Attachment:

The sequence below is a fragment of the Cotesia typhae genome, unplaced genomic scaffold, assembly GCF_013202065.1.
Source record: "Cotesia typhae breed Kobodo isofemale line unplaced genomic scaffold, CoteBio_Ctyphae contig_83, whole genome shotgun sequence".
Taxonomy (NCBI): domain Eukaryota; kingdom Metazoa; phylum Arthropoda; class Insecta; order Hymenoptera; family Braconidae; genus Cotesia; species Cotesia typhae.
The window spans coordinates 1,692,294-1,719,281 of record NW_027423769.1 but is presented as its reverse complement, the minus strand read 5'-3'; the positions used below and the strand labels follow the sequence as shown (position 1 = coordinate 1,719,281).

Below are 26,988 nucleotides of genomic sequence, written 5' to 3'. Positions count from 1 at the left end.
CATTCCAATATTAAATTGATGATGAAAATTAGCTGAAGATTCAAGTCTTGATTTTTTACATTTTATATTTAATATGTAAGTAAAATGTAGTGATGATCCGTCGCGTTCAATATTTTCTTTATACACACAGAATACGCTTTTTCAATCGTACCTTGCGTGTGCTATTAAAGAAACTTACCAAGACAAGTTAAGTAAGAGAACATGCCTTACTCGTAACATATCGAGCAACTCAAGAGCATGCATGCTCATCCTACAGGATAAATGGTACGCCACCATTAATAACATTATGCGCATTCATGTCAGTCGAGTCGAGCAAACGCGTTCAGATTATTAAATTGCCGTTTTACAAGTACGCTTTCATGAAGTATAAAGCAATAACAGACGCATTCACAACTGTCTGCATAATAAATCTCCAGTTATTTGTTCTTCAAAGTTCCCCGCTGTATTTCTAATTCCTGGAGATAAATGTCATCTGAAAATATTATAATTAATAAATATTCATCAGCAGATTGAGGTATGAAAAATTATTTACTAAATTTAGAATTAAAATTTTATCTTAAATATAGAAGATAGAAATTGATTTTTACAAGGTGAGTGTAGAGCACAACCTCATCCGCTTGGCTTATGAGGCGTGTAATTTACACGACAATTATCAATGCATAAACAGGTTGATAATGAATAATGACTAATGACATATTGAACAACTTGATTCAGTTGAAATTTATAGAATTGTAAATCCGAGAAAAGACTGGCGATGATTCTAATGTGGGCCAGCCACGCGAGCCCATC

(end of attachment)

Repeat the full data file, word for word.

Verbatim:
The sequence below is a fragment of the Cotesia typhae genome, unplaced genomic scaffold, assembly GCF_013202065.1.
Source record: "Cotesia typhae breed Kobodo isofemale line unplaced genomic scaffold, CoteBio_Ctyphae contig_83, whole genome shotgun sequence".
Taxonomy (NCBI): domain Eukaryota; kingdom Metazoa; phylum Arthropoda; class Insecta; order Hymenoptera; family Braconidae; genus Cotesia; species Cotesia typhae.
The window spans coordinates 1,692,294-1,719,281 of record NW_027423769.1 but is presented as its reverse complement, the minus strand read 5'-3'; the positions used below and the strand labels follow the sequence as shown (position 1 = coordinate 1,719,281).

Below are 26,988 nucleotides of genomic sequence, written 5' to 3'. Positions count from 1 at the left end.
CATTCCAATATTAAATTGATGATGAAAATTAGCTGAAGATTCAAGTCTTGATTTTTTACATTTTATATTTAATATGTAAGTAAAATGTAGTGATGATCCGTCGCGTTCAATATTTTCTTTATACACACAGAATACGCTTTTTCAATCGTACCTTGCGTGTGCTATTAAAGAAACTTACCAAGACAAGTTAAGTAAGAGAACATGCCTTACTCGTAACATATCGAGCAACTCAAGAGCATGCATGCTCATCCTACAGGATAAATGGTACGCCACCATTAATAACATTATGCGCATTCATGTCAGTCGAGTCGAGCAAACGCGTTCAGATTATTAAATTGCCGTTTTACAAGTACGCTTTCATGAAGTATAAAGCAATAACAGACGCATTCACAACTGTCTGCATAATAAATCTCCAGTTATTTGTTCTTCAAAGTTCCCCGCTGTATTTCTAATTCCTGGAGATAAATGTCATCTGAAAATATTATAATTAATAAATATTCATCAGCAGATTGAGGTATGAAAAATTATTTACTAAATTTAGAATTAAAATTTTATCTTAAATATAGAAGATAGAAATTGATTTTTACAAGGTGAGTGTAGAGCACAACCTCATCCGCTTGGCTTATGAGGCGTGTAATTTACACGACAATTATCAATGCATAAACAGGTTGATAATGAATAATGACTAATGACATATTGAACAACTTGATTCAGTTGAAATTTATAGAATTGTAAATCCGAGAAAAGACTGGCGATGATTCTAATGTGGGCCAGCCACGCGAGCCCATC